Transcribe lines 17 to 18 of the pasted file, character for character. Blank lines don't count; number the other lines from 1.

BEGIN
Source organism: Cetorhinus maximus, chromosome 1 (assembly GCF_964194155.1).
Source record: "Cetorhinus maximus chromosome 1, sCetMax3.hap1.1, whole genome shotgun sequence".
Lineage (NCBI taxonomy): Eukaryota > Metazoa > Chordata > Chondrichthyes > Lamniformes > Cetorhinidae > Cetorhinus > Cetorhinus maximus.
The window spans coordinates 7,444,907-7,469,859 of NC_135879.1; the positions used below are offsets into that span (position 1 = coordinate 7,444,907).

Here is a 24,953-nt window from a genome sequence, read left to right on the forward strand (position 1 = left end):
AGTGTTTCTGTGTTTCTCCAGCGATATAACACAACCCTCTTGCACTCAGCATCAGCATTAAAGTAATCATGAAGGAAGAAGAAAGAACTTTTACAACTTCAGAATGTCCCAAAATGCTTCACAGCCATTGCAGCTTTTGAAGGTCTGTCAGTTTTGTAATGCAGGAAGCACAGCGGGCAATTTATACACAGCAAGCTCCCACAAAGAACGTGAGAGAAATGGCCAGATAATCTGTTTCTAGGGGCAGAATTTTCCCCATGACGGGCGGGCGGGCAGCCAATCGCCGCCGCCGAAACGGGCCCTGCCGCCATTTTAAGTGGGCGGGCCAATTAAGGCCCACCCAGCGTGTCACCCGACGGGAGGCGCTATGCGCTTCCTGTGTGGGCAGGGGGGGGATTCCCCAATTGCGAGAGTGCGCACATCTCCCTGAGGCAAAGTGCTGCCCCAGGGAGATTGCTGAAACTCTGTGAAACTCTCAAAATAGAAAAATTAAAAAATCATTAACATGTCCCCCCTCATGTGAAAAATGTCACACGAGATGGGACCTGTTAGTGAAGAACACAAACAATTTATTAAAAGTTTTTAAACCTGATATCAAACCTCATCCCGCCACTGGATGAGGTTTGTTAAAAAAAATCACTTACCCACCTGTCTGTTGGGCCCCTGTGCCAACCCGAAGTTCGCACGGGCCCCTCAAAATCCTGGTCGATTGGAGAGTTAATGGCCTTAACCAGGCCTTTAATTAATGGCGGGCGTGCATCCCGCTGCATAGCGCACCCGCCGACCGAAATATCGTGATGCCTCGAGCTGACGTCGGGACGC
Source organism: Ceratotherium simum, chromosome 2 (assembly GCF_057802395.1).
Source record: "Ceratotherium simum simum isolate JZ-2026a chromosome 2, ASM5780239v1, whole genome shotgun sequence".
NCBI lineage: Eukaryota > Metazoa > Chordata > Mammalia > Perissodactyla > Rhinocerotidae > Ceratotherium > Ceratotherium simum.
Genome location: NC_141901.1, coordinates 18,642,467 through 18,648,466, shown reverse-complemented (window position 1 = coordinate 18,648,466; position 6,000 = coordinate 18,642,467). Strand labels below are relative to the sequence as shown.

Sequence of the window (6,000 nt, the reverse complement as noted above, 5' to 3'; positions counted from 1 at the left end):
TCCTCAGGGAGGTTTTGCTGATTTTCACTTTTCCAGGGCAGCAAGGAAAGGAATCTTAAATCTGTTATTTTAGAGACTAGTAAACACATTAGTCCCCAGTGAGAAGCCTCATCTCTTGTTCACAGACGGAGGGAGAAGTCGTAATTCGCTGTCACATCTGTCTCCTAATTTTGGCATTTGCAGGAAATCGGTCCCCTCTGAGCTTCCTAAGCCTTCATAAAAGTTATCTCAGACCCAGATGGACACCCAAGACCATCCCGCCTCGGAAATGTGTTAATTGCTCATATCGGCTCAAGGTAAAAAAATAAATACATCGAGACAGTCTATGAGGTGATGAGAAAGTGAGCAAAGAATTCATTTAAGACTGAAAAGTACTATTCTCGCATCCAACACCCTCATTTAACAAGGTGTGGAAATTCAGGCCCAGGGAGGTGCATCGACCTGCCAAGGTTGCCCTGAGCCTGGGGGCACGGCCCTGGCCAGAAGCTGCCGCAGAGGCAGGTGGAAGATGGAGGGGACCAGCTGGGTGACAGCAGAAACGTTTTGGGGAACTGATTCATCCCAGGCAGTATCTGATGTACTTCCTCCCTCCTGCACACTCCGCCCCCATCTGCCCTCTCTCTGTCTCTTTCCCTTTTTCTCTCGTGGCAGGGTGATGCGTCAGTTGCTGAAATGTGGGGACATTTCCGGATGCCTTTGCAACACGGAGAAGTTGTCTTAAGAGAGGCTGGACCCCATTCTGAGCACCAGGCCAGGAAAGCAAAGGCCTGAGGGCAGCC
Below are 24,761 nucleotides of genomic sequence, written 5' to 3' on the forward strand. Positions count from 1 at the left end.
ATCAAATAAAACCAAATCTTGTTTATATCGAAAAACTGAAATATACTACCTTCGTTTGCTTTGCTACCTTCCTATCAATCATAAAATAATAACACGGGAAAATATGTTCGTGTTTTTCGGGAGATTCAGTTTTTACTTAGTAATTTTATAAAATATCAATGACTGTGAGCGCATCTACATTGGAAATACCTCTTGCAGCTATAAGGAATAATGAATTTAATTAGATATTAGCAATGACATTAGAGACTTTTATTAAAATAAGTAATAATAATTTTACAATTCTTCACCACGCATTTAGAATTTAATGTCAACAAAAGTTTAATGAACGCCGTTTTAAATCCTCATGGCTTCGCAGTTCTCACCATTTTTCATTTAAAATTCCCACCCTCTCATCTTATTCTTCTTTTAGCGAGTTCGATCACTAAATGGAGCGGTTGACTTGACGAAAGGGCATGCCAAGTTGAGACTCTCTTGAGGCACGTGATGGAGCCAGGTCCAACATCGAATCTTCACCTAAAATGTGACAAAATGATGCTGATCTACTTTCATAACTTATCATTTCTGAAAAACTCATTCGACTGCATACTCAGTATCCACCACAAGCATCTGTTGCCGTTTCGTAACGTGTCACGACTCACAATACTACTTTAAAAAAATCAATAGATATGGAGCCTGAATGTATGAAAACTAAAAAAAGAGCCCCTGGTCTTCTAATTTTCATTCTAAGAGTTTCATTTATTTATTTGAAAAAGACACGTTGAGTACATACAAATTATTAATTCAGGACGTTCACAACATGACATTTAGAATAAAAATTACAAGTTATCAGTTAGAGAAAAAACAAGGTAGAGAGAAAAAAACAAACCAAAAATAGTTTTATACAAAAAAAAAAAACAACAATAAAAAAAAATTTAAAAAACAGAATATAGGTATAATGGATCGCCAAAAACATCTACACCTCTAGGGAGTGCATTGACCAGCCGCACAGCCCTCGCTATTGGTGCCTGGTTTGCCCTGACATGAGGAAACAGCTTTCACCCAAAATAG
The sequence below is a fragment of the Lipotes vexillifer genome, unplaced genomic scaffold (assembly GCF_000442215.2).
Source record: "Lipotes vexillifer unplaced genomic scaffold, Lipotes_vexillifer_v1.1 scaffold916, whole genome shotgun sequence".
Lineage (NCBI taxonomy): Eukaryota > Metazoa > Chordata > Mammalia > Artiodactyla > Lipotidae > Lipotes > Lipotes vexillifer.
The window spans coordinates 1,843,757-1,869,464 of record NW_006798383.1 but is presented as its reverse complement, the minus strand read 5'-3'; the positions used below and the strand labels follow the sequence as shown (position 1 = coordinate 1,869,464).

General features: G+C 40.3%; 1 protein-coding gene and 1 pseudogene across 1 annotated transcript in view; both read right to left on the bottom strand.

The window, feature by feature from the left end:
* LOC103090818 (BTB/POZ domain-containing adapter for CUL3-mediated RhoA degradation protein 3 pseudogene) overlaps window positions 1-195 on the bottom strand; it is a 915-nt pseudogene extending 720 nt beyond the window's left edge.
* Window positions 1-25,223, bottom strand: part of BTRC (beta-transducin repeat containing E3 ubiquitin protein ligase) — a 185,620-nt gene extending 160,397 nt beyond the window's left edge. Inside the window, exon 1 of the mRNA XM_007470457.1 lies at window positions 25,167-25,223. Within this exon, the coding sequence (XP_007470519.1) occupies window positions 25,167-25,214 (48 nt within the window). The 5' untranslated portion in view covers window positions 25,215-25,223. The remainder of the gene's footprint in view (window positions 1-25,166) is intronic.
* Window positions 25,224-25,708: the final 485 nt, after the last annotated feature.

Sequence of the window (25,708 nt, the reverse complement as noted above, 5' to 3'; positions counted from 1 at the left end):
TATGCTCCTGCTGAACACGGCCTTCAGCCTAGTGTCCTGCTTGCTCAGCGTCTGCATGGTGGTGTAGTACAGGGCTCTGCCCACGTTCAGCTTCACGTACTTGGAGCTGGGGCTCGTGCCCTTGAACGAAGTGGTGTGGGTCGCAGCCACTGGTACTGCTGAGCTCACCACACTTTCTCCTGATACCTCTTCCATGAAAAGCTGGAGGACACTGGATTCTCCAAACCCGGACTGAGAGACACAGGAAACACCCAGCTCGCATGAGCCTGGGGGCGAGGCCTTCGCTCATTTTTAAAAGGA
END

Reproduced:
Lineage (NCBI taxonomy): Eukaryota > Metazoa > Chordata > Mammalia > Artiodactyla > Lipotidae > Lipotes > Lipotes vexillifer.
The window spans coordinates 1,843,757-1,869,464 of record NW_006798383.1 but is presented as its reverse complement, the minus strand read 5'-3'; the positions used below and the strand labels follow the sequence as shown (position 1 = coordinate 1,869,464).